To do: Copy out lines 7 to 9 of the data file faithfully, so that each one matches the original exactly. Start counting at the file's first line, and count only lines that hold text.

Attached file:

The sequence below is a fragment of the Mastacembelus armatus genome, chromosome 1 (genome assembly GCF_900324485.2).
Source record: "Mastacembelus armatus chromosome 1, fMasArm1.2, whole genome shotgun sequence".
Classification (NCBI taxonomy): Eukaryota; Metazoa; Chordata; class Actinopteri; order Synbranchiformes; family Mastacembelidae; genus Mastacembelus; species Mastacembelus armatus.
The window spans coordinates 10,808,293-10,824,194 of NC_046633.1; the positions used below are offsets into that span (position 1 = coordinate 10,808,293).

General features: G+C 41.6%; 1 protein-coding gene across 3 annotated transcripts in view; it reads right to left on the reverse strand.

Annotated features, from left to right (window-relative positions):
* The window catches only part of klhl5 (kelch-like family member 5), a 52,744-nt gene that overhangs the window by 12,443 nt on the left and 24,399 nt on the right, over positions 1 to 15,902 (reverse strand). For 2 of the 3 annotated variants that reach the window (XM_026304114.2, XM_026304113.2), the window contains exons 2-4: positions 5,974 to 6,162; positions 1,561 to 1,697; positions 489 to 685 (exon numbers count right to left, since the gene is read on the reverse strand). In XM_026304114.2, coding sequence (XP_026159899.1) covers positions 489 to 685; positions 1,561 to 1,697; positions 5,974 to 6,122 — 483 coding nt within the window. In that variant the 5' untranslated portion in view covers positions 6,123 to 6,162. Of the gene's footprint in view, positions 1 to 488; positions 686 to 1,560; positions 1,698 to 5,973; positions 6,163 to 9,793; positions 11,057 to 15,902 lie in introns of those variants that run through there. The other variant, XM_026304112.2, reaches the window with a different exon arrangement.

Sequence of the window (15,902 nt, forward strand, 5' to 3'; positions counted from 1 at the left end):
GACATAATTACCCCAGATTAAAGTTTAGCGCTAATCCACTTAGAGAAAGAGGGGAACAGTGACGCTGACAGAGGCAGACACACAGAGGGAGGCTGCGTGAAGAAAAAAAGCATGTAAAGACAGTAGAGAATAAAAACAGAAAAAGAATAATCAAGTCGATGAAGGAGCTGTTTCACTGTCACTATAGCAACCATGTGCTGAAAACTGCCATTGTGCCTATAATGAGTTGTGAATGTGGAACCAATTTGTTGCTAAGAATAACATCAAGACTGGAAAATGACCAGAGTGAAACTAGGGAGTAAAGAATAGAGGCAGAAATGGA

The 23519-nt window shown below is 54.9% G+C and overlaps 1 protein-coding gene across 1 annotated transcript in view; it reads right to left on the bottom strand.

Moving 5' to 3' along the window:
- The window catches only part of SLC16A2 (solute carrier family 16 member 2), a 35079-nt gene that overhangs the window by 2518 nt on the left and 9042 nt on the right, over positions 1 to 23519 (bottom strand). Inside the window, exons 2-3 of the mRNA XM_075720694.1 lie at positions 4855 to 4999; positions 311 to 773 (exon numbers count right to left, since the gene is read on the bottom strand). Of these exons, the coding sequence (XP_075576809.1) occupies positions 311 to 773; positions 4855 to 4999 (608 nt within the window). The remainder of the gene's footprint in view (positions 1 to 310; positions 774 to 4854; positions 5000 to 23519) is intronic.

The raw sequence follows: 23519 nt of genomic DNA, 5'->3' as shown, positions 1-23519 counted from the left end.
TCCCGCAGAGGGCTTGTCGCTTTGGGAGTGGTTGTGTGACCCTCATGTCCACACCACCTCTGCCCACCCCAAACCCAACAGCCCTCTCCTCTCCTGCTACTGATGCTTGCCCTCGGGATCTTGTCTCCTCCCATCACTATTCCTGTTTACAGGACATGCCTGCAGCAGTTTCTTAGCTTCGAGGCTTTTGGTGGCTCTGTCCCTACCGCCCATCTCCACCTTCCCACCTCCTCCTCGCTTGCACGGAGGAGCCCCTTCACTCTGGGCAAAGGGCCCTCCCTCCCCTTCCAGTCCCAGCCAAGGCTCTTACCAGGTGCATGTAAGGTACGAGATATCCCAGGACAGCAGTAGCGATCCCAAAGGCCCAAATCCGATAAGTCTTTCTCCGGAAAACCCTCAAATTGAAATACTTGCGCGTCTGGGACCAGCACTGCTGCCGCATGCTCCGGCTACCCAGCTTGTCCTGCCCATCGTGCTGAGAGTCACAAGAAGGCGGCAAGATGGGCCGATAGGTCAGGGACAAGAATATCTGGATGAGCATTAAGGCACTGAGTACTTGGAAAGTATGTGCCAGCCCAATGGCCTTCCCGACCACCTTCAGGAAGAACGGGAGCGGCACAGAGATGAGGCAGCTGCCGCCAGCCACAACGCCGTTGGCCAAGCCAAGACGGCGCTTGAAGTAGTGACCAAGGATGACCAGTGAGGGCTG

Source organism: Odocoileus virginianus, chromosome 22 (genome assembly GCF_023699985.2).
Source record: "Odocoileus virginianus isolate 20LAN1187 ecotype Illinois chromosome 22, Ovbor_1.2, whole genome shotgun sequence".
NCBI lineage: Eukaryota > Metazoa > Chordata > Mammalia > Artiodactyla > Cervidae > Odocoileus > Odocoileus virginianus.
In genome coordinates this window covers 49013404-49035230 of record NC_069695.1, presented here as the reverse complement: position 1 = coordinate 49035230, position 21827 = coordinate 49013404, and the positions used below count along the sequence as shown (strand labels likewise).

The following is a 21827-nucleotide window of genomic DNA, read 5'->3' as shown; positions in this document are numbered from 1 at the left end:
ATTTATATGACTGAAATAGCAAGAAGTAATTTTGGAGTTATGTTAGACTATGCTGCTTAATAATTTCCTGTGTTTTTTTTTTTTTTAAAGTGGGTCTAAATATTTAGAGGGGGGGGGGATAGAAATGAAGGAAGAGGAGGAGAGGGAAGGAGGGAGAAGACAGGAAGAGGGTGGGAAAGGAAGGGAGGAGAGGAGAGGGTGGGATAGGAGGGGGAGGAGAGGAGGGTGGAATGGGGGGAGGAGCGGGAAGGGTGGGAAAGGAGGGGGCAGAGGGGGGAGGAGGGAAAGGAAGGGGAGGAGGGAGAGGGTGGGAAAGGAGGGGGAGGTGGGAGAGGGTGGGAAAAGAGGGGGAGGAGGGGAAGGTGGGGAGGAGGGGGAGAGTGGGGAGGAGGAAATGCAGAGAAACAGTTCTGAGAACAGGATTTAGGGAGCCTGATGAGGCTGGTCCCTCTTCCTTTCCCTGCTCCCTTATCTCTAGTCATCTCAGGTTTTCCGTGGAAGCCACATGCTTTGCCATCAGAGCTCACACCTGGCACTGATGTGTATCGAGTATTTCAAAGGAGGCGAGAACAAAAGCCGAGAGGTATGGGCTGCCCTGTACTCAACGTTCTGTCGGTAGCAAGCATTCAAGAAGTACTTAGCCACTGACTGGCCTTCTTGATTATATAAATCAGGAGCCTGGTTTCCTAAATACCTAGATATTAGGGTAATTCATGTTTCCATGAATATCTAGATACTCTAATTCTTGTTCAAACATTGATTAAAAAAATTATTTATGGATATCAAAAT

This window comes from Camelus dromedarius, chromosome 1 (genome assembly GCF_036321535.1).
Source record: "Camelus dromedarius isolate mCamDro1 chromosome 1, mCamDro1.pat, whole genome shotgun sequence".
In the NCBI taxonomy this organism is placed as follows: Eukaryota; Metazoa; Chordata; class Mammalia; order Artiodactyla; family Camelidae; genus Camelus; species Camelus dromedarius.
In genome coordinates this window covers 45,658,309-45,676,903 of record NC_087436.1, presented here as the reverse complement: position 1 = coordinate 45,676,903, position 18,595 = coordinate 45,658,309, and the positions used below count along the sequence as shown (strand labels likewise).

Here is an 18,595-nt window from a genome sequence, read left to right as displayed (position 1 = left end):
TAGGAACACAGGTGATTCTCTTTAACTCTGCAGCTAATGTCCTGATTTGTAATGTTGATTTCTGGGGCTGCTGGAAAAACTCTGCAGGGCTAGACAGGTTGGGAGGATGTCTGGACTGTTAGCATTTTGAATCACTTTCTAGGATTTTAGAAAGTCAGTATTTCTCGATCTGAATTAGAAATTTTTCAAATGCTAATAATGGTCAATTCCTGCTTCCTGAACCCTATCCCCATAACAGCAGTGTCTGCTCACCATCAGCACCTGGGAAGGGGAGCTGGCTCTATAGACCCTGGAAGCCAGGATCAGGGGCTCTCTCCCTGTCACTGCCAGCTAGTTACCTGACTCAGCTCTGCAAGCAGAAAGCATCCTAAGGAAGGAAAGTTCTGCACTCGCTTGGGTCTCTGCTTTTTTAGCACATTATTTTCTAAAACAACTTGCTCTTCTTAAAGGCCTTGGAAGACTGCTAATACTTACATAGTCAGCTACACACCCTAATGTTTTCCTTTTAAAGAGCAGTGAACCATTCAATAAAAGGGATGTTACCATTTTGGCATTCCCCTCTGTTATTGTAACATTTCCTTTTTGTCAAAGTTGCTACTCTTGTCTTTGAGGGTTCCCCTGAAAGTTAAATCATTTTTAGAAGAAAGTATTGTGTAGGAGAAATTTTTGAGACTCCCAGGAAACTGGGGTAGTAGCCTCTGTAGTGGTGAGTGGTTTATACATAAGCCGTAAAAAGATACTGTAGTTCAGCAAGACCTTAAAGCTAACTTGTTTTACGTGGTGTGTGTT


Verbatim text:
* The window catches only part of klhl5 (kelch-like family member 5), a 52,744-nt gene that overhangs the window by 12,443 nt on the left and 24,399 nt on the right, over positions 1 to 15,902 (reverse strand). For 2 of the 3 annotated variants that reach the window (XM_026304114.2, XM_026304113.2), the window contains exons 2-4: positions 5,974 to 6,162; positions 1,561 to 1,697; positions 489 to 685 (exon numbers count right to left, since the gene is read on the reverse strand). In XM_026304114.2, coding sequence (XP_026159899.1) covers positions 489 to 685; positions 1,561 to 1,697; positions 5,974 to 6,122 — 483 coding nt within the window. In that variant the 5' untranslated portion in view covers positions 6,123 to 6,162. Of the gene's footprint in view, positions 1 to 488; positions 686 to 1,560; positions 1,698 to 5,973; positions 6,163 to 9,793; positions 11,057 to 15,902 lie in introns of those variants that run through there. The other variant, XM_026304112.2, reaches the window with a different exon arrangement.

Sequence of the window (15,902 nt, forward strand, 5' to 3'; positions counted from 1 at the left end):
GACATAATTACCCCAGATTAAAGTTTAGCGCTAATCCACTTAGAGAAAGAGGGGAACAGTGACGCTGACAGAGGCAGACACACAGAGGGAGGCTGCGTGAAGAAAAAAAGCATGTAAAGACAGTAGAGAATAAAAACAGAAAAAGAATAATCAAGTCGATGAAGGAGCTGTTTCACTGTCACTATAGCAACCATGTGCTGAAAACTGCCATTGTGCCTATAATGAGTTGTGAATGTGGAACCAATTTGTTGCTAAGAATAACATCAAGACTGGAAAATGACCAGAGTGAAACTAGGGAGTAAAGAATAGAGGCAGAAATGGA